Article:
Magdalene wanted to provide boys with the same care her religious sisters were providing to girls. She invited the priest Francesco Luzzi to open a small chapel adjacent to the sisters’ convent of Santa Lucia in Venice. He opened this house on May 23, 1831. In 1833, the priest saw two laymen join him, Giuseppe Carsana and Benedetto Belloni, and who later took over the work of the place when Luzzi left to become a Carmelite friar. The men’s order were given a religious habit in 1860 from the Patriarch of Venice, Angelo Francesco Ramazzotti, and were given a Rule in 1897 from Domenico Agostini.
Canossa maintained a partnership with Leopoldina Naudet. Though they got along, they had disagreements about their method. They dissolved their partnership around 1816. Canossa also tried to establish a male religious order with Antonio Provolo in the 1820s but was unsuccessful. It was in February 1820 that she first met Antonio Rosmini and Rosmini’s sister Margherita became a close friend of Canossa and joined her order on 2 October 1824.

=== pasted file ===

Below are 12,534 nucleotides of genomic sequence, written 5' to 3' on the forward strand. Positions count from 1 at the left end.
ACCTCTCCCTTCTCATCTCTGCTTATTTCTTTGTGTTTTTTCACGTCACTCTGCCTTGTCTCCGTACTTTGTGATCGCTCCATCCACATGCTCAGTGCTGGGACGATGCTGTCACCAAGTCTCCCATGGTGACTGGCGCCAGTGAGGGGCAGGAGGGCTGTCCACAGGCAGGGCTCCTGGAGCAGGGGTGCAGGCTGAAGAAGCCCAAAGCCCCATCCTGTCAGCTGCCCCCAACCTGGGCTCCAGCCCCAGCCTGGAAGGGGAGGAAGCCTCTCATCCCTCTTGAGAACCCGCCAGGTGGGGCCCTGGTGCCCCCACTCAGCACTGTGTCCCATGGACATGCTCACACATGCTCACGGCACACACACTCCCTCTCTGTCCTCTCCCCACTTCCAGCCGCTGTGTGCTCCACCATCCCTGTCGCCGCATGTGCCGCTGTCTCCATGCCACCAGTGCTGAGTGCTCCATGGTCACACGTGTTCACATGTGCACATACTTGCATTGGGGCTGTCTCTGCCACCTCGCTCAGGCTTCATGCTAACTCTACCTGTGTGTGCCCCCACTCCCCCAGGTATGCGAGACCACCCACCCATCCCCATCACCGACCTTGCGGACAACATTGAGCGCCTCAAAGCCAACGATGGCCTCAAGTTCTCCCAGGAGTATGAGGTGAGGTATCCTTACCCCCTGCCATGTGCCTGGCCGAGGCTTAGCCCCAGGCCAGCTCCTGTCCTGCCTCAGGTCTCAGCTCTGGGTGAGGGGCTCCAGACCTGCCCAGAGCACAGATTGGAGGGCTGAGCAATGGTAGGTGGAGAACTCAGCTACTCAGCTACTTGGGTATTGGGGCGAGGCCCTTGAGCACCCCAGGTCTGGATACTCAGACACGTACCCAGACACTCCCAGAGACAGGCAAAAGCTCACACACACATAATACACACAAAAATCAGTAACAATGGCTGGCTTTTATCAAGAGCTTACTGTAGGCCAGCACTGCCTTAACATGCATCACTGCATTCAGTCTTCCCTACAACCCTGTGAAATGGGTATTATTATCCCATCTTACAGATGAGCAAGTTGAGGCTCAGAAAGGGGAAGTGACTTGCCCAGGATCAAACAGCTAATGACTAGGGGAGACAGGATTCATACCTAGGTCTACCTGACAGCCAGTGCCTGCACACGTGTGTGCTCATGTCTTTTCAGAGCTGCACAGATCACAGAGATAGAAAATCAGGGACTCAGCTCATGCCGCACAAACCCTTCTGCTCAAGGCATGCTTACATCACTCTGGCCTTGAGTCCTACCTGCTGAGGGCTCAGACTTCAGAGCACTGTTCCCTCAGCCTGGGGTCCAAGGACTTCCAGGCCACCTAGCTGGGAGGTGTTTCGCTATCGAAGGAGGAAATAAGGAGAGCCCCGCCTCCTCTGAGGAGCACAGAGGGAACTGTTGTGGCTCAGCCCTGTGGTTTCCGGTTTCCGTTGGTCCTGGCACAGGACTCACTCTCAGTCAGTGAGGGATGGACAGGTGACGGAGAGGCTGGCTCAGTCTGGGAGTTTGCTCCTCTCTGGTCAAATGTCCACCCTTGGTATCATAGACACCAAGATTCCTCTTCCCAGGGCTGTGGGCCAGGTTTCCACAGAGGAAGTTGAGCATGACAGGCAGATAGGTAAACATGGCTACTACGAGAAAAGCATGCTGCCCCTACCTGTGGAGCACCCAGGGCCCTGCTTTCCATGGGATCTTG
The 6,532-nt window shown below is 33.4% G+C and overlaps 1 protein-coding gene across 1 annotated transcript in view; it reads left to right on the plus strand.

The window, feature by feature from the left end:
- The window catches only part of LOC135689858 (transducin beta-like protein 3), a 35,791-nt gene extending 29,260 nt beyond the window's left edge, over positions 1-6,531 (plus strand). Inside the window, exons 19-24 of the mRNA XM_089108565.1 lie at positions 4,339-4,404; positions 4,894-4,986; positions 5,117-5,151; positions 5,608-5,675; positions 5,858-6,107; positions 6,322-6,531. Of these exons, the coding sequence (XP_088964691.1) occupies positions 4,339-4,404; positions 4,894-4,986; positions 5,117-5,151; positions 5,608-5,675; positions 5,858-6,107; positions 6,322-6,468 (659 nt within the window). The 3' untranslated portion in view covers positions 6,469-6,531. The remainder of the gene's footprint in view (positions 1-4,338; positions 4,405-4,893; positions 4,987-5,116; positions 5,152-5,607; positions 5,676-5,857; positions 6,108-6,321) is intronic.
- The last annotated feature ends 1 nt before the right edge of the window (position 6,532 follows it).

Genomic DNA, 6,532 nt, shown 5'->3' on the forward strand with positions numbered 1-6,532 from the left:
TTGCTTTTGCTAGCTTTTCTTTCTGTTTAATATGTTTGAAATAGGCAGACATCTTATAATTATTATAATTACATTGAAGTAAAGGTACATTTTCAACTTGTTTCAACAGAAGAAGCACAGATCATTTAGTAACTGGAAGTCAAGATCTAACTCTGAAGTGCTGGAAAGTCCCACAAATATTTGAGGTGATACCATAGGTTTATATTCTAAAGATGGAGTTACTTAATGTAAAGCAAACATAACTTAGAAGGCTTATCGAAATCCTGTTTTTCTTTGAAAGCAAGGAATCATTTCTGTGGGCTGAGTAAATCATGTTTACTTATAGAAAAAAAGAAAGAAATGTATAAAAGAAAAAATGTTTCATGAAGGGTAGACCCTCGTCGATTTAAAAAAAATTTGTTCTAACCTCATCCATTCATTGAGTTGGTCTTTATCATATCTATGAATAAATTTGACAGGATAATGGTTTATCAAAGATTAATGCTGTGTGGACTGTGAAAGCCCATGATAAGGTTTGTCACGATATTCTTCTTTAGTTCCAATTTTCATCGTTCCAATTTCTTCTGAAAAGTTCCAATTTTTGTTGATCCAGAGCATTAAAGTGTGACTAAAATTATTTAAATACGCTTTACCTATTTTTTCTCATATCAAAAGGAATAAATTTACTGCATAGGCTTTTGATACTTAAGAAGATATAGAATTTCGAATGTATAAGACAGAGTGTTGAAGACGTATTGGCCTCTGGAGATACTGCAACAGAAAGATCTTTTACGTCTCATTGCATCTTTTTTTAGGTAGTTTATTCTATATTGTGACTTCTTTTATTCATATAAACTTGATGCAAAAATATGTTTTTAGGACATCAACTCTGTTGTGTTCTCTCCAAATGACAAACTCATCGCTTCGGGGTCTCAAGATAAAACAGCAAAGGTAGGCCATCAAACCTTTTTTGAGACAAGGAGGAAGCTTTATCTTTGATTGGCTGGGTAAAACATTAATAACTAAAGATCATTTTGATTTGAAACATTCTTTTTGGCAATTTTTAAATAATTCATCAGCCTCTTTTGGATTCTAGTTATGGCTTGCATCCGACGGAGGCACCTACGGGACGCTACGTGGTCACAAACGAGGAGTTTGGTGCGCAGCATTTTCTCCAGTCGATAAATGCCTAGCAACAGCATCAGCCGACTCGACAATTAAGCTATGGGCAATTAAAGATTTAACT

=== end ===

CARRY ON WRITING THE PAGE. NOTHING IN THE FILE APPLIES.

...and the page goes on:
The death of Pius VII in 1823 halted work in the recognition of her order and she was upset that approval had not been granted since her meeting with the pope less than a decade before. Canossa believed she would have better luck with his successor Pope Leo XII and in September 1828 left to go to Rome to request of him the formal approval needed. She stopped over at Coriano to visit Maria Elisabetta Renzi and stopped at Loreto before reaching Rome in November. In the audience with the pope he asked her to present a shorter version of the Rule so that his approval could come quicker; he also appointed a commission that the Cardinal Carlo Odescalchi led to assess the rule and the request. This led to Leo XII granting approval for the order just before Christmas. In 1833 she was profoundly affected by the death of Margherita Rosmini who was a close friend.
In 1834, she organized the Spiritual Exercises for her order in Verona before setting off for Venice and returning to Verona in May. That autumn she went to Bergamo and then to Milan. Canossa died on April 10, 1835, after a period of ill.
The cause for her canonization opened under Pope Pius IX on February 15, 1877. She became titled a Servant of God. Pope Pius XI named her Venerable on January 6, 1927. Pope Pius XII beatified her on 7 December 7, 1941.
Her beatification depended upon a miracle attributed to her intercession with one being investigated in 1955. On July 1, 1987, when a medical panel approved it, as did the theologians on 16 October 1987 and the members of the Congregation for the Causes of Saints on 17 November 1987. Pope John Paul II approved this miracle on 11 December 11, 1987, and presided over Canossa’s canonization in Saint Peter’s Square on 2 October 1988.